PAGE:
No amount of lead in water is healthy, only less dangerous. As lead accumulates in our bodies over time, even exposure to relatively small amounts can have negative health effects. For more information, please check out our Lead FAQ page.

Are there PFAS in Greenville Tap Water?

Currently, testing tap water for PFAS isn’t mandated on a national level. We do have a list of military bases where there have been suspected or confirmed leaks. There appears to be at least one military base - AASF Upstate - near Greenville with suspected leaks.

With many potential sources of PFAS in tap water across the US, the best information we currently have about which cities have PFAS in their water is this ewg map, which you can check to see if Greenville has been evaluated for yet.

Our stance is better safe than sorry, and that it makes sense to try to purify the tap water just in case.

What do these Violations Mean?

Safe Drinking Water Act Violations categories split into two groups, health based, and non-health based. Generally, health based violations are more serious, though non-health based violations can also be cause for concern.

Health Based Violations

  1. Maximum contaminant levels (MCLs) - maximum allowed contaminant level was exceeded.
  2. Maximum residual disinfectant levels (MRDLs) - maximum allowed disinfectant level was exceeded.
  3. Other violations (Other) - the exact required process to reduce the amounts of contaminants in drinking water was not followed.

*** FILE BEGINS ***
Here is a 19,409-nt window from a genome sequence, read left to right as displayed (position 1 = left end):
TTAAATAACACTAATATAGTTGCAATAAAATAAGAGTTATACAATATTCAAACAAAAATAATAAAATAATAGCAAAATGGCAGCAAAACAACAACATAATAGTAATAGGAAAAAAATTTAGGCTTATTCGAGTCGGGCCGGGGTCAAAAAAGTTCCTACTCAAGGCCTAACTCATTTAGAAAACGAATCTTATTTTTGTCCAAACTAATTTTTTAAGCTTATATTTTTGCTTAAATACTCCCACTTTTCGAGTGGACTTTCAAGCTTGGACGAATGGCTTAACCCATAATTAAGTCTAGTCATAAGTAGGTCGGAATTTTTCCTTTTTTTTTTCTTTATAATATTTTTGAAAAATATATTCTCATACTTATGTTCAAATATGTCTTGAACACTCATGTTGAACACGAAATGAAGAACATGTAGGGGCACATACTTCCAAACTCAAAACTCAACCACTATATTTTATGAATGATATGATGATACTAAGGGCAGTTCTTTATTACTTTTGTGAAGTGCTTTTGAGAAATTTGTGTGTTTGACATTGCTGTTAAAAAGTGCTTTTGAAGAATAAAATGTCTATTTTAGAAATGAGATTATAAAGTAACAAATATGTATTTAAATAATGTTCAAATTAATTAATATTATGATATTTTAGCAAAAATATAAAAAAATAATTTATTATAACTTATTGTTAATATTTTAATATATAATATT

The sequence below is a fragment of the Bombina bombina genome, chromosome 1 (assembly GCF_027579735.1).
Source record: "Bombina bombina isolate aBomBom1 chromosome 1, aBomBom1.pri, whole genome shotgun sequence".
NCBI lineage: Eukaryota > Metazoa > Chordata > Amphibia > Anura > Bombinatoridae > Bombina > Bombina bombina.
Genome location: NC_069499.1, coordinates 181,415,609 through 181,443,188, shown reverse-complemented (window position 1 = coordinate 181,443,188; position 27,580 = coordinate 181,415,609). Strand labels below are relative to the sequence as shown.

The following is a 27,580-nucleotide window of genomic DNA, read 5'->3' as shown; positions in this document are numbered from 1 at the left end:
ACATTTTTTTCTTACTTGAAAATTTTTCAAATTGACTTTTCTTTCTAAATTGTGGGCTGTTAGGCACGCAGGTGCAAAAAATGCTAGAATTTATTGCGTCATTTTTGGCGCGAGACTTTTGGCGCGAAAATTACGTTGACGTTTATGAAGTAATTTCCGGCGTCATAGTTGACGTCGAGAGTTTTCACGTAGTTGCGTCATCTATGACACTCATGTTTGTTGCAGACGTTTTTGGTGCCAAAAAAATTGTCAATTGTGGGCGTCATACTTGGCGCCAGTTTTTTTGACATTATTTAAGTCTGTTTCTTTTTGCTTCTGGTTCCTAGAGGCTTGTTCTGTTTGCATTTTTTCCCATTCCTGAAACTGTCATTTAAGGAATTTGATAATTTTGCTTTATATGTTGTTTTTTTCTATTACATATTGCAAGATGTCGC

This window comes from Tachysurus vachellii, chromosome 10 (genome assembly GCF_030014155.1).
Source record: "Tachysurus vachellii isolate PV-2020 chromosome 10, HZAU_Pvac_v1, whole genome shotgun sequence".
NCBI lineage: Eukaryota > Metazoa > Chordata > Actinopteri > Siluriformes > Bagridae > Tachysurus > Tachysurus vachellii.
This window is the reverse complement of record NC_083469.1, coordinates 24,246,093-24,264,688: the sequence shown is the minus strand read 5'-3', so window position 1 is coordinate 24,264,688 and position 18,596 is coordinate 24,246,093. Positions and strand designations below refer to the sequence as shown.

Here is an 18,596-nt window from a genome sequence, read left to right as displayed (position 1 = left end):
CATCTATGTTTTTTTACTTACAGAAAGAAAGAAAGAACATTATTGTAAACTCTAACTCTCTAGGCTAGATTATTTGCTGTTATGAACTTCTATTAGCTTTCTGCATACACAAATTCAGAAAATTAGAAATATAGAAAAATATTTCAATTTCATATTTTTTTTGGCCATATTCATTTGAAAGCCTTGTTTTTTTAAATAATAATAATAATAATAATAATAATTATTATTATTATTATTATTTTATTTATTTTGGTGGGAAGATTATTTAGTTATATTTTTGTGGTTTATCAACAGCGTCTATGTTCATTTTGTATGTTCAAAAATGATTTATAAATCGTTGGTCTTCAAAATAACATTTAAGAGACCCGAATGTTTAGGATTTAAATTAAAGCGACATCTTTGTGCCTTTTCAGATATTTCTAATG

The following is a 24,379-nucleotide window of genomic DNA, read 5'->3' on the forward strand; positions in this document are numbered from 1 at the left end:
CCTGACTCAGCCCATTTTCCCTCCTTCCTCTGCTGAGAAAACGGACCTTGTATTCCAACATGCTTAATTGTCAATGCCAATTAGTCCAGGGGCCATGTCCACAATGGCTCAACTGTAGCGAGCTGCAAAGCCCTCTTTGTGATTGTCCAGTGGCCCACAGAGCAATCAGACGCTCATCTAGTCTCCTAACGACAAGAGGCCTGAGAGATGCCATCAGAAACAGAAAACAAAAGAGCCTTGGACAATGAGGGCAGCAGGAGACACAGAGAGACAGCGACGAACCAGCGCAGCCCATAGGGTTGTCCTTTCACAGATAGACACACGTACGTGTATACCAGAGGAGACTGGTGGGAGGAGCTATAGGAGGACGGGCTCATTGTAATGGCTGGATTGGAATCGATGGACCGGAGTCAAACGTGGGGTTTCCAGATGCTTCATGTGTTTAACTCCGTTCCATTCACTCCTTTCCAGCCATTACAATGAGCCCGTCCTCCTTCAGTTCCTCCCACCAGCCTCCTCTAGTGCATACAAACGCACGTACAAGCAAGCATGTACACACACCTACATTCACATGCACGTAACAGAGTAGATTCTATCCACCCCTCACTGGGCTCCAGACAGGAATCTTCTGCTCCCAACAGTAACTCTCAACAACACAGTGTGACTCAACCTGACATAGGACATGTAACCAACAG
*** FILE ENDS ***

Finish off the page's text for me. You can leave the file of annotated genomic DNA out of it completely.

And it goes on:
Non-Health Based Violations

  1. Monitoring and reporting violations (MR, MON) - failure to conduct the required regular monitoring of drinking water quality, and/or to submit monitoring results on time.
  2. Public notice violations (Other) - failure to immediately alert consumers if there is a serious problem with their drinking water that may pose a risk to public health.
  3. Other violations (Other) - miscellaneous violations, such as failure to issue annual consumer confidence reports or maintain required records.

SDWA Table Key

Field Description
Compliance Period Dates of the compliance period.
Status Current status of the violation.
  • Resolved - The violation has at least one resolving enforcement action. In SDWIS, this indicates that either the system has returned to compliance from the violation, the rule that was violated was no longer applicable, or no further action was needed.
  • Archived - The violation is not Resolved, but is more than five years past its compliance period end date. In keeping with the Enforcement Response Policy, the violation no longer contributes to the public water system's overall compliance status. Unresolved violations are also marked as Archived when a system ceases operations (becomes inactive).
  • Addressed - The violation is not Resolved or Archived, and is addressed by one or more formal enforcement actions.
  • Unaddressed - The violation is not Resolved or Archived, and has not been addressed by formal enforcement.
show details
Health-Based? Whether the violation is health based.
Category Code
The category of violation that is reported.
  • TT - Treatment Technique Violation
  • MRDL - Maximum Residual Disinfectant Level
  • Other - Other Violation
  • MCL - Maximum Contaminant Level Violation
  • MR - Monitoring and Reporting
  • MON - Monitoring Violation
  • RPT - Reporting Violation
show details
Code A full description of violation codes can be accessed in the SDWA_REF_CODE_VALUES (CSV) table.
Contaminant Code A code value that represents a contaminant for which a public water system has incurred a violation of a primary drinking water regulation.
Rule Code Code for a National Drinking Water rule.
  • 110 - Total Coliform Rule
  • 121 - Surface Water Treatment Rule
  • 122 - Long Term 1 Enhanced Surface Water Treatment Rule
  • 123 - Long Term 2 Enhanced Surface Water Treatment Rule
  • 130 - Filter Backwash Rule
  • 140 - Ground Water Rule